Some Western Vajrayana practitioners have told me they think Vajrayana is too difficult for Westerners. Is this a Buddhist Paradox?
The idea that Westerners can’t hack Vajrayana is common in Tibetan Buddhist circles. Some previous commenters expressed this view eloquently and made good points. This post is partly in response to them.
Related questions are:
Is Vajrayana necessarily harder than other Buddhisms?
Is Vajrayana a worse fit than other Buddhisms for people living in contemporary Westernized cultures?
I won’t address those questions in this post. Here, I categorize the reasons I’ve heard justifying the view that Westerners can’t hack Vajrayana. In later posts, I’ll explain why I think they are only partially true, or mistaken.
This page has been revised to include a better and broader set of categories since I first published it.
There are many Vajrayana traditions and they can appear quite different. The point of this site is to facilitate understanding of Vajrayana as a field, the general principles upon which it is based, and its contemporary function in the world. My priors are that Vajrayana offers something distinct from other Buddhisms, that it is well-suited to flourish in a variety of forms outside its traditional cultural context.
I am not an expert in all Vajrayana; quite the contrary. I have gone into depth in one approach. It is likely that, if you find Vajrayana a good fit, you will do so too. The vision I have for Vajrayana Now is that it will become a stepping-stone for potential tantrikas (people who practice Vajrayana). It’ll be quite a wide, flat stepping stone, one that you can hang around on before deciding which direction to step, hop or jump next. And you can always come back to it and splash out in a different direction if you like.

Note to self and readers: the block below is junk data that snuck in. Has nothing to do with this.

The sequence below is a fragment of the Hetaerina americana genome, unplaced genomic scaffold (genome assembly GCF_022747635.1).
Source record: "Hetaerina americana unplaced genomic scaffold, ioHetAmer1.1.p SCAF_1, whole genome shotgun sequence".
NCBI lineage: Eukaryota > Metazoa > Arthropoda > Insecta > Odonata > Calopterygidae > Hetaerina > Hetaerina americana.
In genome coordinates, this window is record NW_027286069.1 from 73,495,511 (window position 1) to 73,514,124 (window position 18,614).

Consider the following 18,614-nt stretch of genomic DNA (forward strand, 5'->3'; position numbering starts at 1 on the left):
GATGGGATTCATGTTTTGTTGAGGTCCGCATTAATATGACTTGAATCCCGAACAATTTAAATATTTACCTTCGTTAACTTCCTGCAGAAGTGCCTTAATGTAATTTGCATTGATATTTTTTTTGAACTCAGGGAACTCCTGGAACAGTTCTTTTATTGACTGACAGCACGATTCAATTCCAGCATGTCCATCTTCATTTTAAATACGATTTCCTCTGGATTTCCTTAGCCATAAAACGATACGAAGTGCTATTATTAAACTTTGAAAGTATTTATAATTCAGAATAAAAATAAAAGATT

Here are some ideas for topics the site might cover:
At the Buddhist Geeks conference last weekend we had an unplugged Vajrayana get-together. ‘Unplugged’ is the BGeeks’ term for participant convened breakout sessions. Conference goers suggest themes they’d like to discuss and spend the afternoons in small groups mulling over those topics. It’s a great idea. Some of the most memorable moments of the two conferences I attended were from unplugged conversations.
The unplugged Vajrayana attendees were remarkably varied. There were several long-termers, people who had studied and practiced for between ten and twenty years in depth in one tradition with one primary teacher. They included students of Lama Tharchin Rinpoche, Reggie Ray, Sogyal Rinpoche and Ngak’chang Rinpoche and Khandro Déchen.* Some had taken vows of samaya* about as hard-core Vajrayana as you can get. There were also some self-declared newbies, with little or no experience but lots of interest. And there were some in the middle, who had spent some years practicing in one lineage – Shambhala, for example – or were checking out different teachers.